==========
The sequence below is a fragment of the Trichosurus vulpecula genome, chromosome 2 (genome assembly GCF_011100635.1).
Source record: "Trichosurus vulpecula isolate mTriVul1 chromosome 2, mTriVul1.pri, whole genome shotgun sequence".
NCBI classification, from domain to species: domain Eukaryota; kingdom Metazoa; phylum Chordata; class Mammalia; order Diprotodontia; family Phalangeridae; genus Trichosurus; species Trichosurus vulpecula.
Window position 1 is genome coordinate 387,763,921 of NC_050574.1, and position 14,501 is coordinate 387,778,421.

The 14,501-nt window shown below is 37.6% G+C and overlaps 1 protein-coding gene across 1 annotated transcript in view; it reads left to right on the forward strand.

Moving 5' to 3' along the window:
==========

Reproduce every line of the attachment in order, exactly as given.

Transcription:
The sequence below is a fragment of the Trichosurus vulpecula genome, chromosome 2 (genome assembly GCF_011100635.1).
Source record: "Trichosurus vulpecula isolate mTriVul1 chromosome 2, mTriVul1.pri, whole genome shotgun sequence".
NCBI classification, from domain to species: domain Eukaryota; kingdom Metazoa; phylum Chordata; class Mammalia; order Diprotodontia; family Phalangeridae; genus Trichosurus; species Trichosurus vulpecula.
Window position 1 is genome coordinate 387,763,921 of NC_050574.1, and position 14,501 is coordinate 387,778,421.

The 14,501-nt window shown below is 37.6% G+C and overlaps 1 protein-coding gene across 1 annotated transcript in view; it reads left to right on the forward strand.

Moving 5' to 3' along the window: